In addition to hazard assessment, risk management is part of a responsible chemical management program. Risk is assessed based on information provided by manufacturers about operating procedures in areas such as water, air, waste treatment, materials handling and employee training. T-ChIP evaluates these procedures against industry standards to determine the manufacturer’s risk. T-ChIP then combines risk and hazard assessment to determine the probability that the commercial compound would pose a threat when used as intended.    

T-ChIP has partnered with SciVera LLC, Charlottesville, Va., which has developed an extensive chemical toxicology information platform. Combining SciVera’s ingredient hazard assessment information with a practical analysis of human and environmental exposure, T-ChIP creates a hazard/risk profile for a commercial textile product while protecting the textile chemical manufacturer’s intellectual property.
“SciVera has created one of the most extensive and well-respected chemical toxicology databases in the world,” said T-ChIP co-founder Dina Dunn. “Through our partnership with SciVera, we provide clients with cost-effective, reliable and thorough analyses using the very best and very latest information available. T-ChIP and SciVera do this work within a confidential framework that protects proprietary formulas and trade secrets, a service never before available in the textile industry.”      


The terms “hazard” and “risk” often are mistakenly used interchangeably. A toxic chemical — if a person,  or the environment, is exposed to it — is a hazard. The risk is limited or reduced if the exposure is properly managed and controlled.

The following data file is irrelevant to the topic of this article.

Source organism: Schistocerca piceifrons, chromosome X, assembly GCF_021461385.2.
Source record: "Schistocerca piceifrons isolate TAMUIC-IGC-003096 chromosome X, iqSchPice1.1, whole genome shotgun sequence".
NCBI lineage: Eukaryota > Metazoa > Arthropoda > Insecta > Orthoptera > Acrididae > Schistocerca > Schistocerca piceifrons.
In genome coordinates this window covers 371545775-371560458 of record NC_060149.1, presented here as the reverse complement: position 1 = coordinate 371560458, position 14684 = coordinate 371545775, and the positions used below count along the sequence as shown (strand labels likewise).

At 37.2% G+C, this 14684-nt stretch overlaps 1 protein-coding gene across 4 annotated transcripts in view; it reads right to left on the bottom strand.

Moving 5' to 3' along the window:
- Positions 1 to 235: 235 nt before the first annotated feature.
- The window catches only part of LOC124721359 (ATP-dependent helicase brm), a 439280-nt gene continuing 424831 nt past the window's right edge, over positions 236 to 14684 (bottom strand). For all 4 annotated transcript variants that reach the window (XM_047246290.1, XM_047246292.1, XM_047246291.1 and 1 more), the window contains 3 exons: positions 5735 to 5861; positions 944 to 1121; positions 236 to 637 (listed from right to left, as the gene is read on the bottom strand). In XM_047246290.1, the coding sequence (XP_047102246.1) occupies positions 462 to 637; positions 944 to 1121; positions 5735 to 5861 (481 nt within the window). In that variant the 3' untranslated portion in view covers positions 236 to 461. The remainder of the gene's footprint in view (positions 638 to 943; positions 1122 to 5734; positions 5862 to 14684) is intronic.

SciVera has long worked with the toy industry, where chemical toxicity is an important consideration. At T-ChIP, information regarding the ingredients in each chemical is forwarded to SciVera without disclosure of the actual chemical or the client’s identity. SciVera analyzes the information and passes it back to T-ChIP, whose staff of chemists, headed by Sam Moore, Ph.D., assess the hazard and risk factors for each product.

“The launch of T-ChIP greatly simplifies the product chemical assessment process for the textile industry,” said SciVera founder Joseph Rinkevich. “In addition to providing an effective analytical and reporting function, T-ChIP is also a powerful chemical management tool. Each T-ChIP report provides textile manufacturers with a detailed understanding of the hazards and risks associated with their chemical compounds down to the component level, leading to safer processes at the facility and safer products for the market. We look forward to our continued partnership with T-ChIP’s textile chemistry experts.”